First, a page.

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Eclecticism in music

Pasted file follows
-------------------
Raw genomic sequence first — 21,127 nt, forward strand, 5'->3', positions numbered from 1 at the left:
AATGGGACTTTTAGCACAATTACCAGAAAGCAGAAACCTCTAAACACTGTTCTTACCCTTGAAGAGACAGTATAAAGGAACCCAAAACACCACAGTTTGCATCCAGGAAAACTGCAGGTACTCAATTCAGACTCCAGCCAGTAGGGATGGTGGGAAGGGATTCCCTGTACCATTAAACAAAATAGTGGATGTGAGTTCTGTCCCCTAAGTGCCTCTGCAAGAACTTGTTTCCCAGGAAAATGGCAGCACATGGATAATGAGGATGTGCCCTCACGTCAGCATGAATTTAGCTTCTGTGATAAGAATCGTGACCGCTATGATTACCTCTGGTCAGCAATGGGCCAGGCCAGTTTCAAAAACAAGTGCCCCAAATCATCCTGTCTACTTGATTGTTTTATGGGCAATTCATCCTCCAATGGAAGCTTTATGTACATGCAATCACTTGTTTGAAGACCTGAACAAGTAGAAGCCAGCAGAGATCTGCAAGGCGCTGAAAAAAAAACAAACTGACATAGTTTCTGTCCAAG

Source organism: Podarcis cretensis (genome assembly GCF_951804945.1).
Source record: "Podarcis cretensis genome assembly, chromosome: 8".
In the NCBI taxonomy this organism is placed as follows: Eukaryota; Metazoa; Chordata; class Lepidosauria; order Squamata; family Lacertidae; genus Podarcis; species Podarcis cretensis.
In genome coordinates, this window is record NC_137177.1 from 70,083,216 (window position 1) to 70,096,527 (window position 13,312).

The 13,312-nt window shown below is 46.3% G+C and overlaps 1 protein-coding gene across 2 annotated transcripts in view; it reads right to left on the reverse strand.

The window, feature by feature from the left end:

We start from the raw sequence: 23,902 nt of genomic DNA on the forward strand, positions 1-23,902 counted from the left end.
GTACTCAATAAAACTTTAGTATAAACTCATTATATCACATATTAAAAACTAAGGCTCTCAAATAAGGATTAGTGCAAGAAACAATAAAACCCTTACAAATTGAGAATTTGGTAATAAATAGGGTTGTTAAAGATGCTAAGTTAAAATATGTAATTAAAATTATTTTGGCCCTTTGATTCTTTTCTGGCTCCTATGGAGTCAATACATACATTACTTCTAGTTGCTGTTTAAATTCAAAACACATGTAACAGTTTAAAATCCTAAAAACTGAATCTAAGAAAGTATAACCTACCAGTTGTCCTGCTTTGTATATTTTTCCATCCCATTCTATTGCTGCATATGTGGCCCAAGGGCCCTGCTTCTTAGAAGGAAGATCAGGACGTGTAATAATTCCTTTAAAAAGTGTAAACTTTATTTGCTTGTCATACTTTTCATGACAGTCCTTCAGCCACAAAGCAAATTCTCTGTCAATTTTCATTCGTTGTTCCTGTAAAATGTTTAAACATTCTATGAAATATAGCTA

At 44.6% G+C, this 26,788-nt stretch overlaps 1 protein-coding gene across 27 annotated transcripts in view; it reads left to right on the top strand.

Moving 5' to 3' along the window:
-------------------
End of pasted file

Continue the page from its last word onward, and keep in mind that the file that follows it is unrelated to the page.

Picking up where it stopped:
In music, eclecticism is the conscious use of styles alien to the composer's own nature, or from a bygone era. The term is also used pejoratively to describe music whose composer, thought to be lacking originality, appears to have freely drawn on other models . This word can also be used to describe the music of composers who combine multiple styles, such as using a whole-tone variant of a pentatonic folksong over chromatic counterpoint, or a tertian arpeggiating melody over quartal or secundal harmonies. Eclecticism can also be through quotations, whether of a style (e.g., [https://www.youtube.com/watch?v=HjpZtBNzVKQ Shostakovich: Symphony No. 9]),} direct quotations of folksongs/variations of them (e.g., Mahler: Symphony No. 1; [https://www.youtube.com/watch?v=iBKd78WUa74 II] and [https://www.youtube.com/watch?v=RQCHgnpCGf4 III]) or direct quotations of other composers (e.g., Berio: [https://www.youtube.com/watch?v=9YU-V2C4ryU Sinfonia; III]) .